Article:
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Resources available for youth as anxiety and depression increase nationwide


As reports continue to show an increase in anxiety and depression among Missouri children, an official at Burrell Behavioral Health said it’s important for parents to be able to spot warning signs. 

Alexa Summers, director of youth services with Burrell Behavioral Health, said 50% of children struggling with mental health will show warning signs. Those signs can include mood shifts or changes in sleeping or eating habits. 

She said parents should know their children and be able to recognize when patterns have changed. The average length of time from when mental health symptoms appear to receiving help is 8-10 years, and Summers said it’s important to catch mental-health problems early. 

“If you think about it in terms of physical health, if you or I had a toothache or suspected we had cancer, we're not going to wait a decade to deal with that, more than likely,” Summer said. “So, what happens if you wait a decade to address something as serious as that, is that it gets worse. And it's the same thing with mental health. If it's not addressed and identified early, it can get much worse and cause potential lifelong difficulty for someone. So it's really important that we look for these warning signs earlier.”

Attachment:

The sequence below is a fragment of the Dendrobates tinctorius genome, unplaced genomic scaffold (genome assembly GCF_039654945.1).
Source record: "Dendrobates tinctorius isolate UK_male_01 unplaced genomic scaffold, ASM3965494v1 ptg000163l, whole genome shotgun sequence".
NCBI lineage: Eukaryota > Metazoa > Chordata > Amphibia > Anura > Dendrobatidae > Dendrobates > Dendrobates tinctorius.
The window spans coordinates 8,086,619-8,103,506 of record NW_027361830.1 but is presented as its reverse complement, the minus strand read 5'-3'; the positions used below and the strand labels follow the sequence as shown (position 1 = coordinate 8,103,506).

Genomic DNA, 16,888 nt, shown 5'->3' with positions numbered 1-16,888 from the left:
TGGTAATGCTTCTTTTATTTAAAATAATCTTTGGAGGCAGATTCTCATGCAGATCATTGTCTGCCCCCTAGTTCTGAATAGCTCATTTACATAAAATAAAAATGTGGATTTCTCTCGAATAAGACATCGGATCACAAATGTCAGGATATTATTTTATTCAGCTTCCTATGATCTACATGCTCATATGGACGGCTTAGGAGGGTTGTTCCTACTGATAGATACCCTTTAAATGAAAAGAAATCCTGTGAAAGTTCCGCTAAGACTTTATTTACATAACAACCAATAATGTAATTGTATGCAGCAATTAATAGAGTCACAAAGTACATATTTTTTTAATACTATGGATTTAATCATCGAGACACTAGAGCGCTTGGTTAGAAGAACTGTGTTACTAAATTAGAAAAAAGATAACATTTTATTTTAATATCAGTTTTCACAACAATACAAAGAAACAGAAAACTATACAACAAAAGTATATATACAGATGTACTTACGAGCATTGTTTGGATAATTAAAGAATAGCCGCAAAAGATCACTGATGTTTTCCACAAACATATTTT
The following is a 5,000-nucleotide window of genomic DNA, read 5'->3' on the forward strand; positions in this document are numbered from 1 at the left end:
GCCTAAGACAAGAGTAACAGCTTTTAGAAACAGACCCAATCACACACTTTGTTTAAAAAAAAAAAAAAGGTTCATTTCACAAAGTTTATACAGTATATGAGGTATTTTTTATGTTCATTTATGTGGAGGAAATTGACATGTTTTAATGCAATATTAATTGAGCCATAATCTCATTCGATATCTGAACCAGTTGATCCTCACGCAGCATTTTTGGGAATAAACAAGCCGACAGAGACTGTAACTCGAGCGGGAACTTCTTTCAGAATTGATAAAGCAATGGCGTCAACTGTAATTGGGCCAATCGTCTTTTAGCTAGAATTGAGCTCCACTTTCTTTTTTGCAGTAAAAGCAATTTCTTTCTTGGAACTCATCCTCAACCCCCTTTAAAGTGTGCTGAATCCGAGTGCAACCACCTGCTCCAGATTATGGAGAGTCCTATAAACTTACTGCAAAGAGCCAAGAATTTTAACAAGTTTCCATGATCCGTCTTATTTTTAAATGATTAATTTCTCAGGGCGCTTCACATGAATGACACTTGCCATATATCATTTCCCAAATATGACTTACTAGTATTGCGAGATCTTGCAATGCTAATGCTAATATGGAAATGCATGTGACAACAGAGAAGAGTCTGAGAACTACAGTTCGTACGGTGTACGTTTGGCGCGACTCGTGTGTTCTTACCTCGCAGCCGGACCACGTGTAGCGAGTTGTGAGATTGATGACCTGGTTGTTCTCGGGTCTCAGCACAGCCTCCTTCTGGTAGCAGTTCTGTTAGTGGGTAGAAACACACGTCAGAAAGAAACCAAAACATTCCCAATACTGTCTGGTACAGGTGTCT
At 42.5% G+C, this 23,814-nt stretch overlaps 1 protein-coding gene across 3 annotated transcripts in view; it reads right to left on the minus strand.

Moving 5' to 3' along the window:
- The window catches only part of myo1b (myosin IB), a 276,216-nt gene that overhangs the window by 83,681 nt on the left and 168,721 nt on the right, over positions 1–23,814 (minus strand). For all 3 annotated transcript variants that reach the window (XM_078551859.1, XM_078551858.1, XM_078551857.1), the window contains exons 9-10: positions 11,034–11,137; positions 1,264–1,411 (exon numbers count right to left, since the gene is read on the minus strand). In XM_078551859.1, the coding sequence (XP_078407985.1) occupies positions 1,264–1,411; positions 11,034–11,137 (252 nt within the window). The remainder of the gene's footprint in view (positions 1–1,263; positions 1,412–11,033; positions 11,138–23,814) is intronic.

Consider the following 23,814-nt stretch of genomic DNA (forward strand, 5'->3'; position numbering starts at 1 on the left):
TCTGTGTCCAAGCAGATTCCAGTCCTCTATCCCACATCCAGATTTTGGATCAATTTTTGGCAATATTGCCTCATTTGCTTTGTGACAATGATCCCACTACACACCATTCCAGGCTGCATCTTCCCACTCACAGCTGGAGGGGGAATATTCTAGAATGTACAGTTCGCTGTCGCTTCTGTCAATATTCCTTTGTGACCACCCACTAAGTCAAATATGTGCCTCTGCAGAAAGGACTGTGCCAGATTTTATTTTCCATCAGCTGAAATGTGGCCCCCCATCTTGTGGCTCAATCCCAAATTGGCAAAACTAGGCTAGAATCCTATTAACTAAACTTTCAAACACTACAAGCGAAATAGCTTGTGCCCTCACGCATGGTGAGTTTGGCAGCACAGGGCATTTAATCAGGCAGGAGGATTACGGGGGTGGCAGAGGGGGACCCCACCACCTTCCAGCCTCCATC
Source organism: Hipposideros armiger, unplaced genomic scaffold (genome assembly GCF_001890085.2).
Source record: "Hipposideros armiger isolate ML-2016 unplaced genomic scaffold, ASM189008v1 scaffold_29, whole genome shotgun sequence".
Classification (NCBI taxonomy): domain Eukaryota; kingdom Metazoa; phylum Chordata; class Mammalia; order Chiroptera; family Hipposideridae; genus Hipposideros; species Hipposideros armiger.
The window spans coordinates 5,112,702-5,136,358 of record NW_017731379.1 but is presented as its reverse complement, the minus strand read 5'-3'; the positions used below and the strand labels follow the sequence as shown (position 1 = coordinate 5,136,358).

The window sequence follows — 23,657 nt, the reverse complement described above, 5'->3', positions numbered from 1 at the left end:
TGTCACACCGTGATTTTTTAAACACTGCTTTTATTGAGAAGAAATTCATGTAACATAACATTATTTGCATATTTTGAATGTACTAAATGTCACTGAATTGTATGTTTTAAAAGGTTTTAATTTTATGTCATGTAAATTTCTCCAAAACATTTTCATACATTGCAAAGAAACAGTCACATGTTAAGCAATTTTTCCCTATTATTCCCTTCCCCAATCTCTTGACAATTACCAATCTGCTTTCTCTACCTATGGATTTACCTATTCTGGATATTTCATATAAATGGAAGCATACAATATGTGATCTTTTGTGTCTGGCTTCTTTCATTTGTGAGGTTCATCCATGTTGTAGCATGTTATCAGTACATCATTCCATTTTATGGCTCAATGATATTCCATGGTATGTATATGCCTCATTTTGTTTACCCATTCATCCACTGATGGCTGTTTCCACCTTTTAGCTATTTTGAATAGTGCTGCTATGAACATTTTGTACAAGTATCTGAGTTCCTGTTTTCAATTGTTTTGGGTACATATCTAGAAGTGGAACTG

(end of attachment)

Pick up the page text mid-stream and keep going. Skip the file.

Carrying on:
According to data from the 2022 Kids Count Data book, there was a 17.5% increase in Missouri children –ages 3-17 -- experiencing anxiety or depression from 2016-20. That is lower than the national average (25.5%) during the same time period. 

Summers said every case is different, but Burrell Behavioral Health offers many resources for youth experiencing mental-health issues, such as community support services, therapy, psychiatry and school-based services. 

Anyone in need of assistance can contact Burrell’s non-emergency line at 573-777-8300. If it is an emergency, call 1-800-395-2132 or dial 988. 

Walk-ins are accepted at Burrell’s Berrywood and Ash Street Clinics. 

Article Topic Follows: Columbia

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